Loren Ferré, Director, Athletics

This is truly an unusual time in athletics. In a time of year when we are usually crazy busy with games, matches, spring practice for football and other sports, recruiting and other things, we find our building empty and closed. Contact with our student-athletes has been handled remotely. You would be proud of how our coaches are handling this. Like many of you, I was disappointed we did not have a chance for indoor track and field and our spring sports to compete for championships. However, given the circumstances, it was the right decision not only for the student-athletes but also for our coaches and loyal fans.

Dan Albertson, Senior, Music Education

My professors from the music department have been essential in helping not only myself but all the music students during this time. My studio professor, Dr. Von Hansen, advocated and approved permission for me to take several school-owned instruments home to continue my music studies. All of our professors are conducting private lessons via Zoom to not only ensure the continued success of their students but also to give them the emotional support many of us need right now.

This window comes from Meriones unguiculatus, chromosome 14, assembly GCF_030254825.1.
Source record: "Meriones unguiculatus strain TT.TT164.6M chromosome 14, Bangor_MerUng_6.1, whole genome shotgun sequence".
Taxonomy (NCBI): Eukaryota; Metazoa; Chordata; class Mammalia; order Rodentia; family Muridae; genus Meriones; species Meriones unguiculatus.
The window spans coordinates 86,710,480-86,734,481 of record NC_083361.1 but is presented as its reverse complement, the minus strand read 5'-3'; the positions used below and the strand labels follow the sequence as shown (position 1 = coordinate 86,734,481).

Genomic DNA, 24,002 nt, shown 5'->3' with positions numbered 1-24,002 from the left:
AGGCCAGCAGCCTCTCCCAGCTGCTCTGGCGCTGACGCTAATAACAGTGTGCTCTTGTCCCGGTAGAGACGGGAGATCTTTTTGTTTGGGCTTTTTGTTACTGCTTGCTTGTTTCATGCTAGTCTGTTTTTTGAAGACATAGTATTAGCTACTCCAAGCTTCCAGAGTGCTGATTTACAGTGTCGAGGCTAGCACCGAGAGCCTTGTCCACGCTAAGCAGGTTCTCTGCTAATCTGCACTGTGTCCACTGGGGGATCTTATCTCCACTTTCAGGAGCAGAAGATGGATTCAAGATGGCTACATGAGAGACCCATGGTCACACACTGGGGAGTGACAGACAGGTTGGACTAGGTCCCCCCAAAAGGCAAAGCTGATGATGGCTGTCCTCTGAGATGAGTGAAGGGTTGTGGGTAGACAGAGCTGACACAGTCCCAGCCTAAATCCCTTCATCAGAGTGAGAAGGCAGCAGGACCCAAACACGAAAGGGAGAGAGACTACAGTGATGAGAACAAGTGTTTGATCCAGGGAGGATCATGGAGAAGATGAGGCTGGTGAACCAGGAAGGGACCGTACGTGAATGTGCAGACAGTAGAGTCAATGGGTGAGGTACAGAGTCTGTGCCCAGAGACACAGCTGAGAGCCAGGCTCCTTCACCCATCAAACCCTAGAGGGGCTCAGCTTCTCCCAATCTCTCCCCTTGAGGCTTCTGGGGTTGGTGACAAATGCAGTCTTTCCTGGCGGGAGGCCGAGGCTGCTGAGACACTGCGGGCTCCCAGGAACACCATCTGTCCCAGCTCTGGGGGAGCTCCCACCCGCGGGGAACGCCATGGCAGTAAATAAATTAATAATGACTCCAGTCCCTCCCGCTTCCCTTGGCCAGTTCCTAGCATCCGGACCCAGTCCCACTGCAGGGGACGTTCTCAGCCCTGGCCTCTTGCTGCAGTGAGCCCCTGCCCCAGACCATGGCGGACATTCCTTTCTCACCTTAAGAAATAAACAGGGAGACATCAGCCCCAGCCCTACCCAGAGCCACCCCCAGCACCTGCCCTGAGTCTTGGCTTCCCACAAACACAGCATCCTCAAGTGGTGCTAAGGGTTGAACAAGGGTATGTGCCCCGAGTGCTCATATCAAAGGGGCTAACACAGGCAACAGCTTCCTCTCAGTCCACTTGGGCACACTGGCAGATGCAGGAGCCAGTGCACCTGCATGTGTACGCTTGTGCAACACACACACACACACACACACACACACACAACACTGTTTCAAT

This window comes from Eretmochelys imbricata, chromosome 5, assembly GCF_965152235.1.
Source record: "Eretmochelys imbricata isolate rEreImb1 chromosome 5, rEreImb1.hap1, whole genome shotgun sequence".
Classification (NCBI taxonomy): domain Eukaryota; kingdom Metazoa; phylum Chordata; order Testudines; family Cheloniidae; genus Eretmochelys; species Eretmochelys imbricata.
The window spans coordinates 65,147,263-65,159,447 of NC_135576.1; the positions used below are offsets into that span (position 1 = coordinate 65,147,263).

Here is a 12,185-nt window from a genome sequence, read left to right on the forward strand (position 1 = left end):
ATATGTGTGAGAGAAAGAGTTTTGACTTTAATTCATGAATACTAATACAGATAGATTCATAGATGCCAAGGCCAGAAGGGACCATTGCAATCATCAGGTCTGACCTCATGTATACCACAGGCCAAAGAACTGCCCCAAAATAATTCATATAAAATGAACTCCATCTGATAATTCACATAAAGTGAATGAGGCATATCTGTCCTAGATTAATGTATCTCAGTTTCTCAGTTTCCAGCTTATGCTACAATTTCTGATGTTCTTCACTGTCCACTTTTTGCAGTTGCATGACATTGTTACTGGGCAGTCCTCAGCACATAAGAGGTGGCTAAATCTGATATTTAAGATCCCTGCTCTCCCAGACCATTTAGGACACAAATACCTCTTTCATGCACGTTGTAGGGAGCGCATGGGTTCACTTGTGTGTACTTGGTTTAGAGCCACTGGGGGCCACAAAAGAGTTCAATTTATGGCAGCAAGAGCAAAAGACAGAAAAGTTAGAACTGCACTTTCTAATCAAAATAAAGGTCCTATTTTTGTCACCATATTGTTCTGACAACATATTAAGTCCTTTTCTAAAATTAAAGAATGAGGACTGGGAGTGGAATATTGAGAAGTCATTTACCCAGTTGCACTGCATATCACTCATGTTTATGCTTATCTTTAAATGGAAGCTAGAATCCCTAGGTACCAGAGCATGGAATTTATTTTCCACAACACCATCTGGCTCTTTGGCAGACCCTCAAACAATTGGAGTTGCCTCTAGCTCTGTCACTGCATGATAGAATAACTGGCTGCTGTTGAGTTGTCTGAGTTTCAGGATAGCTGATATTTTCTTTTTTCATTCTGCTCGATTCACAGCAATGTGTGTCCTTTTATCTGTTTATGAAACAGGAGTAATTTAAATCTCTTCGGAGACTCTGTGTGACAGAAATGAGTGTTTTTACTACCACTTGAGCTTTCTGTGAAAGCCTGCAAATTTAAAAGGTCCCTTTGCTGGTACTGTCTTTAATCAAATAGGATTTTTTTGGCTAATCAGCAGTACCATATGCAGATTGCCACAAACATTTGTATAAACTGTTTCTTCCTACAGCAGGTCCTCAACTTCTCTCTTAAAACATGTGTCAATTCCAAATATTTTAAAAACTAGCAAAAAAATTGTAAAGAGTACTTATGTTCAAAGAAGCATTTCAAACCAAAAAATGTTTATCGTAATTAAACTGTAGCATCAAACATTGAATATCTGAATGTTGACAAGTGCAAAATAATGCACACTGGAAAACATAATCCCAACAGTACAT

Danielle Irwin, Graduate Student, Social Work

The social work department’s response to COVID-19 has consisted of reducing our required practicum hours and allowing some of our hours to be earned through participating in our online seminar class. Additionally, we are able to continue earning hours remotely, which ensures that we are staying on track with our program requirements. In each class, we have discussed the pandemic and the importance of maintaining self-care in our day-to-day lives.

Tessa Pierce, Senior, Kinesiology

The Student Recreation and Wellness Center has been very supportive and willing to work with its student employees during COVID-19. The staff allow us to pick and choose work assignments and submit them, including watching yoga or meditation videos and writing a reflection, creating social media posts such as the Ichabod bingo card and even submitting recipes or workout videos.

Emily Unruh, Junior, Political Science, Religious Studies

Amanda Pumphrey is an adjunct instructor teaching my Christians and LGBTQ+ Activism class. It’s a discussion-based class. As we went into online mode, she was on it. She emailed personalized check-ins and modified our syllabus to an online "emergency" version, which makes it extremely clear what we need to do. I think the best thing she's done is made herself available during class time, contributed to every online discussion and allowed flexibility on assignments while also keeping some stability.

 

Spring 2020 Alumni Mag

The Ichabod tells our story with features on alumni, faculty, staff, students and friends, along with the latest campus news. Read the 2019-20 spring edition online and look for it in mailboxes in May.

View past editions

 

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Topeka, KS 66604 Phone: 785.670.4483